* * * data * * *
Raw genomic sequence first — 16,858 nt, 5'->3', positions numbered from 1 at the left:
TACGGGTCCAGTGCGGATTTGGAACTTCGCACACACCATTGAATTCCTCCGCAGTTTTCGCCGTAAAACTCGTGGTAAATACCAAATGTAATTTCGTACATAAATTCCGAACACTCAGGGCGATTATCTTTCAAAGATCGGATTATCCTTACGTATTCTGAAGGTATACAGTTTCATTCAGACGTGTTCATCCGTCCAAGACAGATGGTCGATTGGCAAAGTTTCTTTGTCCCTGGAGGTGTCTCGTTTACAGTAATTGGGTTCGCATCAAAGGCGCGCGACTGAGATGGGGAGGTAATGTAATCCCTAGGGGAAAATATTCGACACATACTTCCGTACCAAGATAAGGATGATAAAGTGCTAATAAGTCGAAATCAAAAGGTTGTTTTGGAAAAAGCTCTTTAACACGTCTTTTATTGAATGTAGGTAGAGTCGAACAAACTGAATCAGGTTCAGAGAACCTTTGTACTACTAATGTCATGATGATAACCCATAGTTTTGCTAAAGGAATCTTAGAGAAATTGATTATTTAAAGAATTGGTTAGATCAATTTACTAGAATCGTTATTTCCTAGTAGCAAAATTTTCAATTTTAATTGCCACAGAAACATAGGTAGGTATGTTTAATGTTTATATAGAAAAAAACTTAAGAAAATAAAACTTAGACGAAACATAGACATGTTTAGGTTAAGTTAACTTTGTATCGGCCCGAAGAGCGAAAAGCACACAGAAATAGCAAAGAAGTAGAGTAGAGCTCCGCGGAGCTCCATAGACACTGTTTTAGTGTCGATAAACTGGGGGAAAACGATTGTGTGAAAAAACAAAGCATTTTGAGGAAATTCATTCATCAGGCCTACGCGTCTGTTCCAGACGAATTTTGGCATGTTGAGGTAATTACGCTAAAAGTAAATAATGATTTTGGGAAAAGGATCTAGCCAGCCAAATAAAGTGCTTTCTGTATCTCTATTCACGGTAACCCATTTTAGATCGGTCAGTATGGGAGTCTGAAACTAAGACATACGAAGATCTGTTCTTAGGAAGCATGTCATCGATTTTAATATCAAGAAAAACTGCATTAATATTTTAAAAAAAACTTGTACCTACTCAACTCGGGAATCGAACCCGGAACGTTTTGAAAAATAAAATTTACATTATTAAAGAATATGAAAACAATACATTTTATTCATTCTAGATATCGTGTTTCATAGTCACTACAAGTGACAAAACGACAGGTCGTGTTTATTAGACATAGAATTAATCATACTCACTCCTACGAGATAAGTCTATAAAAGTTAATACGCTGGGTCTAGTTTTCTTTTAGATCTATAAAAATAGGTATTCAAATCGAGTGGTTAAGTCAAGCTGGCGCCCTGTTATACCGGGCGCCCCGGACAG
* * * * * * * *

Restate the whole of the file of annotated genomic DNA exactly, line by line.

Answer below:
Raw genomic sequence first — 16,858 nt, 5'->3', positions numbered from 1 at the left:
TACGGGTCCAGTGCGGATTTGGAACTTCGCACACACCATTGAATTCCTCCGCAGTTTTCGCCGTAAAACTCGTGGTAAATACCAAATGTAATTTCGTACATAAATTCCGAACACTCAGGGCGATTATCTTTCAAAGATCGGATTATCCTTACGTATTCTGAAGGTATACAGTTTCATTCAGACGTGTTCATCCGTCCAAGACAGATGGTCGATTGGCAAAGTTTCTTTGTCCCTGGAGGTGTCTCGTTTACAGTAATTGGGTTCGCATCAAAGGCGCGCGACTGAGATGGGGAGGTAATGTAATCCCTAGGGGAAAATATTCGACACATACTTCCGTACCAAGATAAGGATGATAAAGTGCTAATAAGTCGAAATCAAAAGGTTGTTTTGGAAAAAGCTCTTTAACACGTCTTTTATTGAATGTAGGTAGAGTCGAACAAACTGAATCAGGTTCAGAGAACCTTTGTACTACTAATGTCATGATGATAACCCATAGTTTTGCTAAAGGAATCTTAGAGAAATTGATTATTTAAAGAATTGGTTAGATCAATTTACTAGAATCGTTATTTCCTAGTAGCAAAATTTTCAATTTTAATTGCCACAGAAACATAGGTAGGTATGTTTAATGTTTATATAGAAAAAAACTTAAGAAAATAAAACTTAGACGAAACATAGACATGTTTAGGTTAAGTTAACTTTGTATCGGCCCGAAGAGCGAAAAGCACACAGAAATAGCAAAGAAGTAGAGTAGAGCTCCGCGGAGCTCCATAGACACTGTTTTAGTGTCGATAAACTGGGGGAAAACGATTGTGTGAAAAAACAAAGCATTTTGAGGAAATTCATTCATCAGGCCTACGCGTCTGTTCCAGACGAATTTTGGCATGTTGAGGTAATTACGCTAAAAGTAAATAATGATTTTGGGAAAAGGATCTAGCCAGCCAAATAAAGTGCTTTCTGTATCTCTATTCACGGTAACCCATTTTAGATCGGTCAGTATGGGAGTCTGAAACTAAGACATACGAAGATCTGTTCTTAGGAAGCATGTCATCGATTTTAATATCAAGAAAAACTGCATTAATATTTTAAAAAAAACTTGTACCTACTCAACTCGGGAATCGAACCCGGAACGTTTTGAAAAATAAAATTTACATTATTAAAGAATATGAAAACAATACATTTTATTCATTCTAGATATCGTGTTTCATAGTCACTACAAGTGACAAAACGACAGGTCGTGTTTATTAGACATAGAATTAATCATACTCACTCCTACGAGATAAGTCTATAAAAGTTAATACGCTGGGTCTAGTTTTCTTTTAGATCTATAAAAATAGGTATTCAAATCGAGTGGTTAAGTCAAGCTGGCGCCCTGTTATACCGGGCGCCCCGGACAG